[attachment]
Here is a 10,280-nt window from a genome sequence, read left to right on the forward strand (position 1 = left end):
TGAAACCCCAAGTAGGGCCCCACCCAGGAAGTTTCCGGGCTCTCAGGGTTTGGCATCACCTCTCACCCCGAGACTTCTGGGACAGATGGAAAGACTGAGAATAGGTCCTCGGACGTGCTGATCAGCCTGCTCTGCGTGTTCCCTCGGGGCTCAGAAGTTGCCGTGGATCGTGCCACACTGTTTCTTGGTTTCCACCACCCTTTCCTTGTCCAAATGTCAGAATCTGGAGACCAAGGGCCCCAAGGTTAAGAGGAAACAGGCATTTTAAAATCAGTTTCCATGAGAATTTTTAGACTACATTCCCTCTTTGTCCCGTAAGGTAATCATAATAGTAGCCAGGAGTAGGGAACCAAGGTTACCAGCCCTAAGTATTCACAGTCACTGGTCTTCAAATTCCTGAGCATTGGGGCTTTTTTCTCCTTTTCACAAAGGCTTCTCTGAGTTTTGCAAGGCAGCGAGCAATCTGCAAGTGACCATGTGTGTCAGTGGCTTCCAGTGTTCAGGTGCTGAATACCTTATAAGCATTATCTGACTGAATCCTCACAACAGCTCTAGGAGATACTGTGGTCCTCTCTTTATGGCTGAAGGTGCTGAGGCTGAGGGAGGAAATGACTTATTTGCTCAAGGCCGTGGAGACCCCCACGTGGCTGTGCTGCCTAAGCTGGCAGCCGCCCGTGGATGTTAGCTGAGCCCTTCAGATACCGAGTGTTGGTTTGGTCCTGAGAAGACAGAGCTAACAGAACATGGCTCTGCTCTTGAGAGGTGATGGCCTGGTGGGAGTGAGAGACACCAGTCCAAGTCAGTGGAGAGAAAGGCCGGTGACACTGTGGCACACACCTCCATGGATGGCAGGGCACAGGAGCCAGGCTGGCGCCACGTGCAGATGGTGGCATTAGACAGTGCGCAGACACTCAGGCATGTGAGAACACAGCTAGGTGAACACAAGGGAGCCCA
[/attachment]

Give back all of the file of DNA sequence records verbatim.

Here is a 10,280-nt window from a genome sequence, read left to right on the forward strand (position 1 = left end):
TGAAACCCCAAGTAGGGCCCCACCCAGGAAGTTTCCGGGCTCTCAGGGTTTGGCATCACCTCTCACCCCGAGACTTCTGGGACAGATGGAAAGACTGAGAATAGGTCCTCGGACGTGCTGATCAGCCTGCTCTGCGTGTTCCCTCGGGGCTCAGAAGTTGCCGTGGATCGTGCCACACTGTTTCTTGGTTTCCACCACCCTTTCCTTGTCCAAATGTCAGAATCTGGAGACCAAGGGCCCCAAGGTTAAGAGGAAACAGGCATTTTAAAATCAGTTTCCATGAGAATTTTTAGACTACATTCCCTCTTTGTCCCGTAAGGTAATCATAATAGTAGCCAGGAGTAGGGAACCAAGGTTACCAGCCCTAAGTATTCACAGTCACTGGTCTTCAAATTCCTGAGCATTGGGGCTTTTTTCTCCTTTTCACAAAGGCTTCTCTGAGTTTTGCAAGGCAGCGAGCAATCTGCAAGTGACCATGTGTGTCAGTGGCTTCCAGTGTTCAGGTGCTGAATACCTTATAAGCATTATCTGACTGAATCCTCACAACAGCTCTAGGAGATACTGTGGTCCTCTCTTTATGGCTGAAGGTGCTGAGGCTGAGGGAGGAAATGACTTATTTGCTCAAGGCCGTGGAGACCCCCACGTGGCTGTGCTGCCTAAGCTGGCAGCCGCCCGTGGATGTTAGCTGAGCCCTTCAGATACCGAGTGTTGGTTTGGTCCTGAGAAGACAGAGCTAACAGAACATGGCTCTGCTCTTGAGAGGTGATGGCCTGGTGGGAGTGAGAGACACCAGTCCAAGTCAGTGGAGAGAAAGGCCGGTGACACTGTGGCACACACCTCCATGGATGGCAGGGCACAGGAGCCAGGCTGGCGCCACGTGCAGATGGTGGCATTAGACAGTGCGCAGACACTCAGGCATGTGAGAACACAGCTAGGTGAACACAAGGGAGCCCA